Burglary victims, detectives sort through raided goods
One Spokane County sheriff’s deputy commented it looked like a store threw up on a lawn.
Washing machine-sized boxes filled with shoes. Electronics stacked waist-high. Landscaping equipment scattered across the grass.
Passers-by in vehicles slowed to check out the inventory. But this was no yard sale.
Sheriff’s deputies raided a housing unit at 415 E. Montgomery Street on Tuesday, and on Wednesday they were still sifting through $200,000 in stolen goods found inside the house, sheriff’s Deputy Craig Chamberlin said.
“This is the largest recovery in (money) and property that anyone can remember,” Chamberlin said.
He said the resident of the unit, Troy Baumgardner, 37, was in the Spokane County Jail on Wednesday on charges of second-degree burglary, first-degree theft and second-degree malicious mischief.
Chamberlin called the charges the “tip of the iceberg” and said they stem from a May 29 burglary at Discount Lumber, 8003 N. Market St., where $10,000 worth of goods were stolen.
That burglary was followed by a break-in at Aspen Sound on Division Street over the Fourth of July, when more than $150,000 of electronics – essentially the store’s entire stock – were stolen.
On July 30, Payless Shoes in the Shadle area was hit for more than $40,000 worth of shoes.
Chamberlin said the investigation into the first burglary led deputies to Baumgardner, but he would not say how he was identified as a suspect. Deputies executed a search warrant on the house at 10:45 p.m. Tuesday and found goods from all three burglaries, he said, adding that Baumgardner fled the residence when law enforcement arrived but was quickly apprehended.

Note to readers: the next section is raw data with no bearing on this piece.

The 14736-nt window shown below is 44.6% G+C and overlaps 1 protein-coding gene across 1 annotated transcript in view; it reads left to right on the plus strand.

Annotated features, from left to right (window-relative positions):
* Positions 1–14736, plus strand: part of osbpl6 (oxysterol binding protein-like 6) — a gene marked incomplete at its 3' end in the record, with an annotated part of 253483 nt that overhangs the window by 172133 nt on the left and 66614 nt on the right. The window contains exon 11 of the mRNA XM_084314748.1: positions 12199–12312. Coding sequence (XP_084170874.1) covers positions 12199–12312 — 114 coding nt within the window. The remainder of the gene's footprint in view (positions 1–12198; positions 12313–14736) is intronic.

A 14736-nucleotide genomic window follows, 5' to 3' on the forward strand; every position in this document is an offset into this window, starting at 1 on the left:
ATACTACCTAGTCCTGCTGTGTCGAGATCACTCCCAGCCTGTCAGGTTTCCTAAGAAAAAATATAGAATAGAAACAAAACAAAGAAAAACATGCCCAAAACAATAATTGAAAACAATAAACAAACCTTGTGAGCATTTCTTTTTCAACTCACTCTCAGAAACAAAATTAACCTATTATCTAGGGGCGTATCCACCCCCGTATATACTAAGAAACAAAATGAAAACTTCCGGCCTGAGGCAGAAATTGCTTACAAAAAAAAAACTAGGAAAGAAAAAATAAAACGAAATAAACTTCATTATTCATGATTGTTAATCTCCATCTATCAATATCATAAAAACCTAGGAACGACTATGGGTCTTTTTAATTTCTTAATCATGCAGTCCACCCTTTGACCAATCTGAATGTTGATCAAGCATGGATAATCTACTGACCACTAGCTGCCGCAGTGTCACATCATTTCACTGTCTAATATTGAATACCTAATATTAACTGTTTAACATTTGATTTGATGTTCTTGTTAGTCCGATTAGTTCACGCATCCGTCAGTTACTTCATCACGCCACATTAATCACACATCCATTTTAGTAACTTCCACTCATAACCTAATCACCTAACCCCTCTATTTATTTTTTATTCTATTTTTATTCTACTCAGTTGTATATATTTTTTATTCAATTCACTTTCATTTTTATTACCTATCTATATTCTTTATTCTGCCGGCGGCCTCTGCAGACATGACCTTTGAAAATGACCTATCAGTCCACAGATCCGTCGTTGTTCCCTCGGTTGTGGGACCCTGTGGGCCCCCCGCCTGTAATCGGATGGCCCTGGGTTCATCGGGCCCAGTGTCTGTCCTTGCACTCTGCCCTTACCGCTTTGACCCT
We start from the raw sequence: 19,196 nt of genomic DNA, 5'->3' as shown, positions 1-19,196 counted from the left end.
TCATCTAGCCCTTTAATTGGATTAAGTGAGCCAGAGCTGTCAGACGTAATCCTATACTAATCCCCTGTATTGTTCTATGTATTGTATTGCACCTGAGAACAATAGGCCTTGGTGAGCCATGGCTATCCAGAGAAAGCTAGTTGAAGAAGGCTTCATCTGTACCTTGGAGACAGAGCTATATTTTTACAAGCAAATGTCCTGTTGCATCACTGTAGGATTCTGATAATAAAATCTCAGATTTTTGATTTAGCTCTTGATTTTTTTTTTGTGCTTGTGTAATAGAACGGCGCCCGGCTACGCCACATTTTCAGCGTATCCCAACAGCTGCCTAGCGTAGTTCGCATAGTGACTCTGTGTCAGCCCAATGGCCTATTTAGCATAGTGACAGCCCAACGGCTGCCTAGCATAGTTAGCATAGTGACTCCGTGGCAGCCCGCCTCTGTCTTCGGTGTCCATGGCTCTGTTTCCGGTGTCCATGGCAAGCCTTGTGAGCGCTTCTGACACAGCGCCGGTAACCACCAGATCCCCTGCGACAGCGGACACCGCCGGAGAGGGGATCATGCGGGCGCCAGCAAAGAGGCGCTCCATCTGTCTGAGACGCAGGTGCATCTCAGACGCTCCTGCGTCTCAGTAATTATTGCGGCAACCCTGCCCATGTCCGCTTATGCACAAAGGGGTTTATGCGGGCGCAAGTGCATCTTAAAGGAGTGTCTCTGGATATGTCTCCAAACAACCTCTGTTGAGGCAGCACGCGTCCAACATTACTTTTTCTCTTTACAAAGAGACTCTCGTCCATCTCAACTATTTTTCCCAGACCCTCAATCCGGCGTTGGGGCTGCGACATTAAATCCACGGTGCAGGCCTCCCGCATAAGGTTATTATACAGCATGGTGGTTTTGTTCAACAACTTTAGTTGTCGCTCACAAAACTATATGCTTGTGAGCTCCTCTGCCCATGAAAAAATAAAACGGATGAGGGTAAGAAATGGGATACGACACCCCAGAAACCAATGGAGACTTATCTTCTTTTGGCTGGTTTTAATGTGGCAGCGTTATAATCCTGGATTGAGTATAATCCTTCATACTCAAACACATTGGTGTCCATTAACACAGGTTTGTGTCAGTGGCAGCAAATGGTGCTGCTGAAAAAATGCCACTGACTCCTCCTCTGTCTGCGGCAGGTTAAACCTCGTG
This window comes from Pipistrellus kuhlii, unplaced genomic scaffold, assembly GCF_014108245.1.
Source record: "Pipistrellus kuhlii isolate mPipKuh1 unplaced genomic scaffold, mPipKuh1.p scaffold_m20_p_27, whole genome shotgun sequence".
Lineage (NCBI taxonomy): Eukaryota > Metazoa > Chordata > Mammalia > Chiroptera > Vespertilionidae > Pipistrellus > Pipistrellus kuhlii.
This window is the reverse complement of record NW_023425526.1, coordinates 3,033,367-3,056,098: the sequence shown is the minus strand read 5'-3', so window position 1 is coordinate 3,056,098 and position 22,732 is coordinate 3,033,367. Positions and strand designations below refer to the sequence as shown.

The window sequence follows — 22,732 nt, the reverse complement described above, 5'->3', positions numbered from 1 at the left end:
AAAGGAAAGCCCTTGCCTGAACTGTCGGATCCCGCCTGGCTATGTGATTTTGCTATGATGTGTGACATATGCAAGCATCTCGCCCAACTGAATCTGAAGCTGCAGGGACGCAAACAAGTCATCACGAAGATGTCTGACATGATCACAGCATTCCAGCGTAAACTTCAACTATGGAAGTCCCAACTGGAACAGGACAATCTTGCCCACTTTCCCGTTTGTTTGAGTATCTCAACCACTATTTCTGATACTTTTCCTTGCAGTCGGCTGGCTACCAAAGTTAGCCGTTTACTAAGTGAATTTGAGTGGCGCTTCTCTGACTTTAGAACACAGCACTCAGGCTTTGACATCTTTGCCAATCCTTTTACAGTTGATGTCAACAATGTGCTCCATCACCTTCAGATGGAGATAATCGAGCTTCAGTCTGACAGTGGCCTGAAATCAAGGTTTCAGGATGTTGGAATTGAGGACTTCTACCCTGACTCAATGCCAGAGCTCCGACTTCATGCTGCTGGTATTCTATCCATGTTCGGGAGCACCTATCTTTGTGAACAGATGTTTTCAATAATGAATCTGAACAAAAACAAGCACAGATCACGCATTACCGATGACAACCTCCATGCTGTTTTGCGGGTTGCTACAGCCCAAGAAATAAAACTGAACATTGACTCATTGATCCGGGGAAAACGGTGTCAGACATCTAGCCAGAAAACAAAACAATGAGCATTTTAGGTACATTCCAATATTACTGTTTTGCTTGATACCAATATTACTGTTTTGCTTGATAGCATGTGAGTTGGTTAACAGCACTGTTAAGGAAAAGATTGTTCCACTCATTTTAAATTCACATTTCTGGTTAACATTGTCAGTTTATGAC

Chamberlin said the investigation is ongoing and it is unclear if Baumgardner worked alone in the thefts. He said Baumgardner is from the Fresno, Calif., area and was “prominent” in thefts in that area.
He said investigators thought they might find items from more than just the one crime inside the house, but they “had no idea there was going to be this much.”
Inside Baumgardner’s residence, “investigators had to maneuver around all the stolen property, there was so much,” Chamberlin said.
Once deputies identified many of the items’ original owners – which wasn’t a hard task since they said Baumgardner labeled almost every item with a sticky note – representatives from each store were on hand to take back their inventory.
Darian Jorden, store manager for Aspen Sound, said he was the first to enter the business the morning of July 5.
Normally, he said, an alarm sounds when the first person enters.
“I heard nothing,” he said.
He walked into the stock room and saw empty shelves.
“That’s when I realized it was all gone,” he said.
Just as shocking, perhaps, was the phone call Wednesday that much of the stock had been recovered.
“It was pretty relieving and pretty exciting to show up and see so much stuff,” Jorden said.
The alarm didn’t notify police during the theft because a cable to the system had been cut, Jorden said, and the locks on a rear door were drilled.
“With how well they did the job getting in, I thought we’d never see it again,” he said.